pledged to obey the orders issued from Wall street,
but ho would not be acceptable to those who de
sire to make tho party an effective instrument In
the hands of tho people for tho enforcement of the
Jefforsonlan maxim of equal rights to all and spe
cial privileges to none. '
If any of the readers of The Commoner are
contemplating a winter vacation the editor sugr
gosts that they consider the wisdom of a trip to
Mexico. He took that trip five years ago and the
memory of it lingers yet The City of Mexico, the
capital of the second largest republic on the west
ern hemisphere, was once tho home of the Aztec
rulers "and now presents an interesting com
mingling of tho ancient Indian and the modern
Spanish. The visitor will not find in Mexico the
wealth and magnificence displayed in the European
capitals, but from the time he crosses the Rio
Grande until he again sets foot upon tho soil of his
native land he will be Instructed as well as enter
tained. There are so many Americans in Mexico
that one ha3 no difficulty in travelling there, al
though it Is convenient to know a few of tho more
common Spanish words. Those who are anticipat
ing a trip will find It' a great help to read Prescott's
"Conquest of Mexico" and the late Senor Romero's
book on Mexico. These will enable the visitor to
better understand what he gees and will also point
out. the places of rarest interest
Those who have already been to Europe will
find in the land of the Montezumas .a pleasing
change of scene; those who have never traveled
'abroad will be the better prepared to cross the '
ocean after they have acquainted themselves with
their own continent -
Those domocrat whose enthusiasm ebbs and
flows with the political tides will not be made
jubilant by reading the election roturns of last
wcok. Later roturns not only fall to strengthen
democratic claims, but give furthor evidence of
republican gains. In the south tho usual majori
ties have boon polled, but In tho northern states
Rhode Island and Nevada tho only ones that
olected democratic govornors. Senator Toller will
probably bo re-elected, but it is duo to hold-over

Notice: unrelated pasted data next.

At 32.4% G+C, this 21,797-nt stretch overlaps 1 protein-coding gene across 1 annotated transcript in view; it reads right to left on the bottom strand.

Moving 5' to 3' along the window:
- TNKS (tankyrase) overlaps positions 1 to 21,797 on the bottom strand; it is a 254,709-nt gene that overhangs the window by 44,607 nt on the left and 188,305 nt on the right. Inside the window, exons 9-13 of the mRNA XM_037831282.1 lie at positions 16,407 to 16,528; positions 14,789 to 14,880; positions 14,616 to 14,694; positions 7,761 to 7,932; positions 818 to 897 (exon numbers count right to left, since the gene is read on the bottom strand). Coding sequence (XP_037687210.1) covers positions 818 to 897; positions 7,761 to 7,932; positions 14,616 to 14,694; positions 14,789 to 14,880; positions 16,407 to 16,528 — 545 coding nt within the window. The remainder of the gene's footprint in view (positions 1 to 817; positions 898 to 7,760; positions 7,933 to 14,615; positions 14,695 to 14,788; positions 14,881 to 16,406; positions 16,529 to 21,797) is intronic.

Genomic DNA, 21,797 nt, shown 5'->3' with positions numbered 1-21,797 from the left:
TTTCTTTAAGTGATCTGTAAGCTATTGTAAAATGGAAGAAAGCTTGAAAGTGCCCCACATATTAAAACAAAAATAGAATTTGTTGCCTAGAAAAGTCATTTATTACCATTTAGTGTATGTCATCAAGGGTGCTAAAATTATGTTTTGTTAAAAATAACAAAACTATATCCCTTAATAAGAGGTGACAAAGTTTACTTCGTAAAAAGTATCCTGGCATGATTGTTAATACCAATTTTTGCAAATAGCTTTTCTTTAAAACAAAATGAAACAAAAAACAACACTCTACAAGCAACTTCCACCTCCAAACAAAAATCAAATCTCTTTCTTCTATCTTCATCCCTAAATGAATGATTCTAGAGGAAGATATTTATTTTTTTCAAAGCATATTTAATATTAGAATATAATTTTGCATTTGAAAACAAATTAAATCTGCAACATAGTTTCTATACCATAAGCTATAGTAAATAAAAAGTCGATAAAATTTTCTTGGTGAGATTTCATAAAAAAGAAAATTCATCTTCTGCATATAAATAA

senators, tho house boing republican. Tho demo
crats lose Harris of Kansas, Tumor of Washing
ton, Rawllngs of Utah and Holtfeld of Idaho, and
gain Lattlmer In place of McLaurin In South Caro
lina and Nowlands in placo of Jones in Novada.
Tho democrats have gained a few congressmen and
lost some, leaving tho republicans In control.
Gonorally speaking, tho democrats made gains
in the cities and lost in tho country, the explana
tion being, first, that the city organization is
more comploto, and, second, that prosont prices
have brought more advantage to tho farmers tham
to tho wage-earners.
The result has been the same, too, whether he
.national platform of the party was Indorsed or
rejected. While .the Kansas City platform was
indorsed J- Rhode Island and Nevada the states
that wo carried it was ignored in Now York and
California states in which we maao gains.
On the other nand, wo wore defeated in Wis
consin, Indiana, Massachusetts, Illinois, Iowa,
Connnecticut, Now Jersey and Michigan, where
they turned down tho Kansas City platform as well
as In Ohio, Kansas, Nebraska, Colorado, Minneso
ta, Washington, and Idaho, where it was indorsed.
Noithor tho regular democrats nor tho rcorganizors
can point to tho election as an evidence that their
plan of dealing with the issues will Insure succors,
but tho Kansas City platform democrats can con
sole themselves with the fact that thoy were fight
ing for principle and that they still have that while
those who fought only for victory have nothing
The gain in California-is doubtless due to the
activity of tho labor organizations and to tho fact
that the democratic party joined with them. la
the support of candidates especially satisfactory to
the wage-earners.
In New York the gains were almost entirely In
the city of New York where all factions were pull
ing together for Color. It Is difficult to locate the
credit for all the gains made in the city or to locate
the blame for tho failure to mako gains in the
up-state counties. Coler was a very strong can
didate and it Is an open question whether ho was
aided or weakened by the fact that Mr. Hill con
trolled the convention which nominated him.
In Massachusetts tho reorganizes had control
and they nominated a man more acceptable to the
corporations than the republican candidate, but he
was beaten badly enough to show that even from
tho low standpoint of expediency nothing is to be
gained by an attempt to republicanlze the demo
cratic party. Possibly It was just as well to make
the experiment at this time rather than later. Mr,
Williams said a year ago that he would remain out
of politics as long as the party stood by its prln-